Have you ever wondered how epidemics such as West Nile fever might be controlled, how cells signal each other, whether a new invasive species will decimate an ecosystem, or how to treat cancer patients optimally? All of these questions have something in common: Researchers at the University of Alberta are using mathematics to answer them. Work on these and related problems goes on at the University of Alberta's Centre for Mathematical Biology , a place dedicated to approaching biological sciences with mathematical and computer methods.
Working As a Group
Working groups, including both mathematicians and biologists, tackle these problems. Their success depends on collaboration and dialogue between group members, many of whom have different skills and training.
For example, our recent project at the centre on controlling West Nile virus involved collaboration between a postdoctoral researcher in biology (Marjorie Wonham), a graduate student trained in computer science (Tomas de-Camino-Beck), and myself (a mathematical biology faculty member). Initially, Marjorie researched the biological problem, which involved details about the dynamics between the two main disease carriers: birds and mosquitoes. The model, to which we all contributed, was written as a system of differential equations.
I spearheaded the mathematical analysis of the equations, and Tomas programmed the equations on the computer. Later, Marjorie collected data for the model, and Tomas and I compared the model's predictions. Using our model we could provide guidelines for controlling the virus. In the end, our research process was truly collaborative--none of us would have succeeded alone.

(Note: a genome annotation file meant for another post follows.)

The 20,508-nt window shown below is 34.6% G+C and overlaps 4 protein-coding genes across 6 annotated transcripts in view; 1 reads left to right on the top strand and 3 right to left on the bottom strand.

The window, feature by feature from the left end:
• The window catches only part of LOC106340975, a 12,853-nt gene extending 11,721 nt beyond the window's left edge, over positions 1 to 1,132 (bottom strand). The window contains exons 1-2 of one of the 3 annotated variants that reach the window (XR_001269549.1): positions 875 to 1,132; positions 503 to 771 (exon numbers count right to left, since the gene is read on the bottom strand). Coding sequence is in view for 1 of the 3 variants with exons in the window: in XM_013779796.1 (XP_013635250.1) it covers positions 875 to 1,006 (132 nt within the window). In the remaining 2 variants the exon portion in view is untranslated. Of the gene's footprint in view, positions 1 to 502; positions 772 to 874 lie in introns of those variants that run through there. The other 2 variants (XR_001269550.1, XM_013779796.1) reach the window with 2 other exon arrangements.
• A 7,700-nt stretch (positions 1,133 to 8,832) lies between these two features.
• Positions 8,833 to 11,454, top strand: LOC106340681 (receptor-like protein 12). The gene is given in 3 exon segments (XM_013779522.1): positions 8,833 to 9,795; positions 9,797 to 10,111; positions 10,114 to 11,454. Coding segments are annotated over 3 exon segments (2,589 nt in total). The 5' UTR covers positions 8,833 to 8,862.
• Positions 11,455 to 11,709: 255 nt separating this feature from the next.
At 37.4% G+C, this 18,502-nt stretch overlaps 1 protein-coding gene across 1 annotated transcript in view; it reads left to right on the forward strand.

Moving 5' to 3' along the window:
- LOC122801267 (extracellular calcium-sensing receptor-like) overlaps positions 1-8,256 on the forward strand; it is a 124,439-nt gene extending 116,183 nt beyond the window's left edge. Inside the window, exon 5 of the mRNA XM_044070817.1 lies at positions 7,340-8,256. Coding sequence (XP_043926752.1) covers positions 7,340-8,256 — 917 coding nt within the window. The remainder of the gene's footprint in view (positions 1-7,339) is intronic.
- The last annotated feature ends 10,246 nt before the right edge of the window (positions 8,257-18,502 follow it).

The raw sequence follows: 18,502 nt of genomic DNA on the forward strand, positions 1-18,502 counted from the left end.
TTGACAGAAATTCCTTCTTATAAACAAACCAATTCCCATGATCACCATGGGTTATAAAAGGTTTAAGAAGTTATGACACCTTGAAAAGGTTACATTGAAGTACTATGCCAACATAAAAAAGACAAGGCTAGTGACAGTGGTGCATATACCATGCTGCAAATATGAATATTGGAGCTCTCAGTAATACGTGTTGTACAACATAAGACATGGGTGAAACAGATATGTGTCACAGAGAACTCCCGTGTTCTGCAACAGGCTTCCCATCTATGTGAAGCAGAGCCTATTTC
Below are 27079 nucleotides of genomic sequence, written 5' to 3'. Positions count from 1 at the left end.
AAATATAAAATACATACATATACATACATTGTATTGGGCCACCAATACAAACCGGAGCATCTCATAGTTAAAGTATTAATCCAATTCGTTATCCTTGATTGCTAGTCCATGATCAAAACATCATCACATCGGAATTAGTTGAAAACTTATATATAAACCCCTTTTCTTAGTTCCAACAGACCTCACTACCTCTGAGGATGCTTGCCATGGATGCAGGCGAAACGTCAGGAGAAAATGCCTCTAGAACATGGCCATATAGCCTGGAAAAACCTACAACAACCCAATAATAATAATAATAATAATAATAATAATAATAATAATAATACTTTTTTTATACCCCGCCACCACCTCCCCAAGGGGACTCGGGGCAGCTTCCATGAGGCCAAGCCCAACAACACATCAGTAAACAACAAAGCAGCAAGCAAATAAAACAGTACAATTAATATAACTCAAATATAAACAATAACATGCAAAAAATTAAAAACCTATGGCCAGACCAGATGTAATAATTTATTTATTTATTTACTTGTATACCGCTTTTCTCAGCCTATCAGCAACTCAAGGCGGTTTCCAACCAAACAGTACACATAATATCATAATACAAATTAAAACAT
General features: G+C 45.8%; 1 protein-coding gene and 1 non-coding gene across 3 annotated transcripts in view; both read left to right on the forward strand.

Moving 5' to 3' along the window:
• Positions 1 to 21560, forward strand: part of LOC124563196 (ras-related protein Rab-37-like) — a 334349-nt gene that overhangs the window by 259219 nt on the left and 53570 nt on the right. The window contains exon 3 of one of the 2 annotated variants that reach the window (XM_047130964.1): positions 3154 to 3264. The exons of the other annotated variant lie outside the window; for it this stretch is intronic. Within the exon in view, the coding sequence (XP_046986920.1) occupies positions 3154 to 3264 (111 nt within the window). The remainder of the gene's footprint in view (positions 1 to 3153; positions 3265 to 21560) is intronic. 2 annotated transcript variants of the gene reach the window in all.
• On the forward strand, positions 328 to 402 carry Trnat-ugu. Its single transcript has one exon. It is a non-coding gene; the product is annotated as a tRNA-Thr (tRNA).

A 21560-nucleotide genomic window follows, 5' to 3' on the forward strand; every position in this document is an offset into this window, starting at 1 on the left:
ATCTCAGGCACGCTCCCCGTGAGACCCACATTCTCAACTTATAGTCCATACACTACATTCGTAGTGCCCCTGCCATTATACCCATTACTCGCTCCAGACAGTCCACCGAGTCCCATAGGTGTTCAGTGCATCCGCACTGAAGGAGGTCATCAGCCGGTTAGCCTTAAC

Why Use Math?
Why use mathematics at all? The aforementioned problems--control of epidemics, cell signalling, invading species, cancer treatment--are tremendously complex and influenced by many possible factors. Behaviours may be unpredictable, important factors may be left out or even underestimated, and models are not guaranteed to work the first time. Without careful tracking and analysis of the complex dynamics, we cannot hope to find answers. Research in mathematical biology involves a constant iteration of model development, analysis, prediction, and comparison with data. A common reward for mathematicians is the discovery of new, interesting mathematical problems that are fun to solve.
Sharing the Fun
Part of the fun also comes from sharing discoveries and ideas with students. One successful program developed at the University of Alberta is the Mathematical Biology Summer Workshop. This 10-day event held in May includes lectures, problem solving, computer labs, and collaborative group projects. The subjects covered in the group projects are often open-ended and leave plenty of room for individual creativity and discovery. The summer school finishes with presentations by each group and then a barbecue. The Pacific Institute for the Mathematical Sciences ( PIMS ) funds the summer workshop, and it is a great way to start the summer break.
Math in the Mountains
Another place where mathematical biology is taken to new heights is at the Banff International Research Station  (BIRS), nestled in the town of Banff and surrounded by the Rocky Mountains. The purpose of BIRS is to foster new and original mathematical research in key areas. Mathematical biology has been the feature of workshops, weekend retreats, and focused research group projects at BIRS. The quiet mountain atmosphere and outstanding facilities make it a great place to get work done and to collaborate.
A Worldwide Field